How to Enable Two Factor Authentication for Your Google Account
Google recently announced a new feature called 2-step verification, and today it is finally ready to try out. This new update to Google account security will prevent someone who has stolen your password from logging in. If you are one of those people who uses the same password for every website out there, including your Google Account, you might want to enable this right away.
This feature will make your Google account harder to break into by requiring a 5-8 digit verification code that it will send to you via text message or a computer narrated voice call. They also give you a list of about 10 backup codes that you can carry around in your wallet incase you lose your phone. Google won’t ask you to enter a code every single login per se, because it does provide the option to remember a code for up to 30 days.
But, if you clear your cookies and browser cache you will need to re-enter it –and that means going through the process of requesting a new verification code (which is pretty easy, to be honest).
Alright, now that you know what it is would you like to give to try out 2-step login security? If at any point you find that you dislike the whole verification process, you can always disable it.
Important Note: Enabling 2-step verification will sign you out of any apps, programs, or websites that you use your Google Account to log in to. Later if you want to log in again to those services you will need to create an application-specific password for them. Google will take you to the page to do this once you have enabled a two-step login.
With that said, let’s activate it!
Visit your Google Account Management page via your favorite web browser; you’ll need to be logged in to your Google Account to do this.
From the accounts page, Click Using 2-step verification under Personal Settings.
Google will ask you to verify your password before it lets you continue, so go ahead.
The first page is mostly fine print, once you’ve read it Click the Set up 2-step verification button.
Now you get to select your primary phone number for verification purposes. This will work with any phone, but it appears Google prefers Androids, Blackberrys, and iPhones — even Google Voice.
After you select your phone type, click Next.
Now Google will ask you for your phone number. The number you enter will be the number that Google sends its verification text message to, but if text messages don’t work for you –you can also choose to receive an automated voice phone call.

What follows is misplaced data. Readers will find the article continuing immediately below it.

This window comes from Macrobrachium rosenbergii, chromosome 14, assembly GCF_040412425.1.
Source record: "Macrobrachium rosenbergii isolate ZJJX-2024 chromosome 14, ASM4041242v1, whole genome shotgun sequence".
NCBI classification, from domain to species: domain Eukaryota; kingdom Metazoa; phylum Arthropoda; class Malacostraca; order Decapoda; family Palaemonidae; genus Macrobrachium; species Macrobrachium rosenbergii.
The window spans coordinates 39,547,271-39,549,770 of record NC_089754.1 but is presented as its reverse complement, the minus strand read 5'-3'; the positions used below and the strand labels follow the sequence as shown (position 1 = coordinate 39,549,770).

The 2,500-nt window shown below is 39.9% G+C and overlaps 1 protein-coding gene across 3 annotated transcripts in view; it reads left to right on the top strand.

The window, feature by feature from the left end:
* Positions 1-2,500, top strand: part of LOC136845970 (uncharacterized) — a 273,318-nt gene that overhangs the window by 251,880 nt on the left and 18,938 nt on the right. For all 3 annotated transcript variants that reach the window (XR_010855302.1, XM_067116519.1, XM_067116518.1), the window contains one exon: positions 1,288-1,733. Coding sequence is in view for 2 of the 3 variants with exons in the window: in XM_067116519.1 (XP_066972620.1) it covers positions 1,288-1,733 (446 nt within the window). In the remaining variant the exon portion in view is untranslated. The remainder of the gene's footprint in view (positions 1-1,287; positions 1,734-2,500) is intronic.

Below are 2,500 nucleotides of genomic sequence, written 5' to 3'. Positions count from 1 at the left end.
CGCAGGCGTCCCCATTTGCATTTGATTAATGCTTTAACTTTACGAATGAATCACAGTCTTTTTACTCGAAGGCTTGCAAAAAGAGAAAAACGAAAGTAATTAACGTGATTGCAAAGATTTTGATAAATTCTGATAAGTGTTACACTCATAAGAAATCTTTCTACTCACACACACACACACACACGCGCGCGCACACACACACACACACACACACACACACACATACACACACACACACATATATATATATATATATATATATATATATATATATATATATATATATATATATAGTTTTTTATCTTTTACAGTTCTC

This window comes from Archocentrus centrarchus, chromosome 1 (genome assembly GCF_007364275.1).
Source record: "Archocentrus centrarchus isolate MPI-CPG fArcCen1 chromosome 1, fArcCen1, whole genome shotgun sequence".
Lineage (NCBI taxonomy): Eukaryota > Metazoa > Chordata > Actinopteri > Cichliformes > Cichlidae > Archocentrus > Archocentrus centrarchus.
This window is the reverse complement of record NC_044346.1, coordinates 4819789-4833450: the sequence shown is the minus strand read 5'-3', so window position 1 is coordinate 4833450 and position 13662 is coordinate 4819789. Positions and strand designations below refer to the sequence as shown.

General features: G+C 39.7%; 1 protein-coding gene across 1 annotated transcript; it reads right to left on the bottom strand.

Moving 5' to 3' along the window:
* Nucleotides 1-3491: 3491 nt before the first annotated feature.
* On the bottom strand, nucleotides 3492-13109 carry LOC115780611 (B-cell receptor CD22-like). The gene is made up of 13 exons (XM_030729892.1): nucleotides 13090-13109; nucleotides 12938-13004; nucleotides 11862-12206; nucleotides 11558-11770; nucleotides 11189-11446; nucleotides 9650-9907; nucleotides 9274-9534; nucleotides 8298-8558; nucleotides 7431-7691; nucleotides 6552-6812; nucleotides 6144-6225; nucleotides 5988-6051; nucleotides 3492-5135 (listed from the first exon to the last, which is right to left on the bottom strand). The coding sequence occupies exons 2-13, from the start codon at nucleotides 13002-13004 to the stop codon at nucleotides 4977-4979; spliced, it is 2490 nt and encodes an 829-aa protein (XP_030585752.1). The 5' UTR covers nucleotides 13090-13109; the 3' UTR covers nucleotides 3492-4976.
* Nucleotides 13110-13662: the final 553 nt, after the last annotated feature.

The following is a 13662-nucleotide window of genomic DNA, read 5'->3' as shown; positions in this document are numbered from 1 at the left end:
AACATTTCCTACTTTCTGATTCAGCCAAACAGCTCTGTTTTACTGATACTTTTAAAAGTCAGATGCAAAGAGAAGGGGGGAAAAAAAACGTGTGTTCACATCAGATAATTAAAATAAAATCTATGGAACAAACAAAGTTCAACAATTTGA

After you enter your phone number Click Send code. A green checkmark “Code sent” should appear, and shortly you’ll receive a text message from Google:
466453: Your Google verification code is 123456
Enter the number in the text message from Google into the Code: box and click Verify. If it all goes well it will say “Your phone number is configured” with a green checkmark.
Now you can click Next.
It is always a good idea to have a backup, so now Google will take you to the backup configuration screen.
First off, Google will give you a list of 10 randomly generated verification codes that never expire. Be sure to print out this page and store it somewhere safe –it could be the only way to access your Google Account if you lose your phone.
Personally, I just took a screenshot of the page and saved a copy on my laptop, iPod, and external hard drive.
After printing, check the “Yes, I have a copy” and click Next.
Now Google will ask you for a secondary phone number to call, should your primary phone be unavailable (lost, stolen, dead battery, etc).
Tip: If you don’t have a second phone line or a “trusted friend,” you could try your local library’s phone number — the hard part will be explaining to the librarian why a robot is calling them.
After you’re done with your backup configuration, Google will let you know about application-specific passwords. Basically, your current Google Password will no longer work for anything but Google.com services such as Gmail, Docs, Reader, Voice, etc… Instead, you’ll create new passwords for your other services and programs (this includes mobile apps of Google’s web services). It isn’t as complicated as it sounds, but I do think it deserves a groovyPost of its own so that’s all I will say about application-specific passwords for now.
It’s time to Press the ON switch. Click the big blue Turn on 2-step verification button! There will still be one more confirmation before it is actually enabled.
A small pop-up should appear, this is your final chance to turn back – quick, run! Just kidding… And, you can always disable 2-step login if you don’t like it. So, no pressure.
Now when you log in to your Google account via a web browser it will ask you to complete a twp step process. (1) It will ask you for your password and (2) it will ask you for a verification code that is sent to your primary phone number via either text or automated voice message.
If for some reason you can’t receive the code via your primary line, you can try to use your backup line, or just use one of your 10 backup codes.
The first time you log in using your Google account using the 2-step verification it will prompt you about setting up application-specific passwords. For now we’ll skip this and do it later when we cover the process in another groovy post. In the meantime, if you’d like to set it up it can be done here.
So what did you think? The process wasn’t that hard and it probably took about 10 minutes to set up. I think that 2-step verification is a nice option to have, and I’m glad that Google didn’t try to incorporate this by default The only problem I see with this is that if someone “finds” your phone they shouldn’t have too much trouble accessing your account, but at least it will be more difficult than if you didn’t.